“I will introduce a bill this year that will require your reimbursement of these incentives and I hope I can have the support of these committee members,” McDaniel said.

Sen. Michael Nemes, R-Shepherdsville, told company executives they need to provide more information since the state is Unity’s partner because of taxpayer funds they “regret giving away” .

Co-Chair Jason Petrie, R-Elkton, said he voted to fund the plant, but it’s a “vote that’s still stuck in my head.” Petrie said his role on the committee is to ensure a return on investment and on that $15 million investment he has seen nothing.

“My bandwidth, my airstrip, my ability to hope and pray further is almost completely shut down,” Petrie said.

Haney said he expects Unity to meet its fundraising goal before the deadline and complete construction of the 240-acre property in 2025.

From Braidy Industries to Unity Aluminum

Unity Aluminum has made significant changes since the state investment. Bouchard was kicked out of Braidy Industries last year after the company accused him of spending $330,000 on travel and meal expenses, chartering unauthorized private planes and awarded bonuses, contrary to company policy.

The company appointed a new CEO, Don Foster, in June 2020, who later stepped down to serve on the board. Terry Gill has been named CEO. He was the former secretary of former Governor Matt Bevin’s economic development cabinet, which organized the investment. Gill became a contractor at Unity Aluminum in April 2020.

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Braidy Industries Inc. CEO Craig Bouchard, right, and Republican Governor Matt Bevin spoke to reporters in Wurtland in April. The company plans to build an aluminum plant in Greenup County, hiring 550 people. Adam Beam Associated press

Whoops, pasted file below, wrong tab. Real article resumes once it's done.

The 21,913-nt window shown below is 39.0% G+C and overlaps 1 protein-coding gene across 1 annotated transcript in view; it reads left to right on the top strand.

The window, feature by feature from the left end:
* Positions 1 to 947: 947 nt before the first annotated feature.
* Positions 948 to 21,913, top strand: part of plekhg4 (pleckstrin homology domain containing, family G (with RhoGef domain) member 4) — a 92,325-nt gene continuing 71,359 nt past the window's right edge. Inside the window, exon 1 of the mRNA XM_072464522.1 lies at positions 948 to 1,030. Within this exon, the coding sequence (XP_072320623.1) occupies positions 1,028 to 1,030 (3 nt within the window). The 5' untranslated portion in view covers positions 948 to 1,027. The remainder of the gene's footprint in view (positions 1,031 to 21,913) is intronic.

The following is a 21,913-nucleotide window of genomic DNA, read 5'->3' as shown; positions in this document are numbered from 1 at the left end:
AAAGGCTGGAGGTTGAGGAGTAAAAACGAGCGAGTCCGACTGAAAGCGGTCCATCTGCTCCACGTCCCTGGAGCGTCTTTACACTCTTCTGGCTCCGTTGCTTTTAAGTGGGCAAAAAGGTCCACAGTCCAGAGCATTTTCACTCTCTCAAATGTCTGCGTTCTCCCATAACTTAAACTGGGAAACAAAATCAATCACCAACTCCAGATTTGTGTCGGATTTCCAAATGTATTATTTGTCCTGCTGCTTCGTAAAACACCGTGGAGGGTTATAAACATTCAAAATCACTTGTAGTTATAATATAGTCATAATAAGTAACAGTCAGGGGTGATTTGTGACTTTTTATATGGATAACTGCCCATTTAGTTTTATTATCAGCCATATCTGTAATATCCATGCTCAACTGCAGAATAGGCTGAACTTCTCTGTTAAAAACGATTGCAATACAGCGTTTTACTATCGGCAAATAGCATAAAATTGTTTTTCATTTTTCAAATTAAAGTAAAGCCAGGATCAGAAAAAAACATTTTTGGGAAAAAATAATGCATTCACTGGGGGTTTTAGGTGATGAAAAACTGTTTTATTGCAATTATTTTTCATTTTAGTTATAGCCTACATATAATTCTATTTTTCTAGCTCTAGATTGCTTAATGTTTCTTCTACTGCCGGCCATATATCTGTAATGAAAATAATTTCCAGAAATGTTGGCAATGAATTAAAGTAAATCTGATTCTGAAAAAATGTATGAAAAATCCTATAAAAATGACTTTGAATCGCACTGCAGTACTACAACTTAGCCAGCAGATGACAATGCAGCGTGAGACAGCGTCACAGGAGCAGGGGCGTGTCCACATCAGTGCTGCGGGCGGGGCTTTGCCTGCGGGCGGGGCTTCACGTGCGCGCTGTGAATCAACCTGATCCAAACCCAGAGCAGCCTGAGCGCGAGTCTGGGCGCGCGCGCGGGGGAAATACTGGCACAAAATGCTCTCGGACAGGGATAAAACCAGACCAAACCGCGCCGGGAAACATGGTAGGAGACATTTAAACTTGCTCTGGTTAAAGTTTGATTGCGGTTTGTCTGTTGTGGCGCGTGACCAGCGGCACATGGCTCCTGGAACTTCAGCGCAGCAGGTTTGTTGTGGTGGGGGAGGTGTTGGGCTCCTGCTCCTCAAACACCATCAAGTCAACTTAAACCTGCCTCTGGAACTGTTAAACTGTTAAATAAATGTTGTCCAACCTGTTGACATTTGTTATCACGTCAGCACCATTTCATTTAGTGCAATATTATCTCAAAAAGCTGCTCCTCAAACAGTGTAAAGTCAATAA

Haney was also a member of the Bevin administration.

The company renamed itself Unity Aluminum in October, dropping Braidy Industries, which is named after one of Bouchard’s children.

The company has also caused controversy by attempting to partner with Russian aluminum company Rusal, which previously faced US sanctions and had offered to invest $200 million in the aluminum plant.

Haney said Rusal is no longer part of Unity’s funding.

“We will no longer have any further Russian ownership in Unity Aluminum as a cash flow,” Haney said.

Unity has an agreement with Rusal to supply aluminum slabs, but Rusal will not own them and there will be no further collaboration with the Russian government or Russian citizens, said materials manager Barnardo Bulnes. premieres at Unity.

Braidy Industries also received a $4 million grant from the Abandoned Mine Lands pilot program in 2017 for the development of the site. Haney said the grant helped with drainage, which was a “good project for whoever ends up there.”

This story was originally published September 27, 2021 1:58 p.m.

Liz Moomey is a Report for America Corps member covering Eastern Kentucky for the Lexington Herald-Leader. She is based in Pikeville.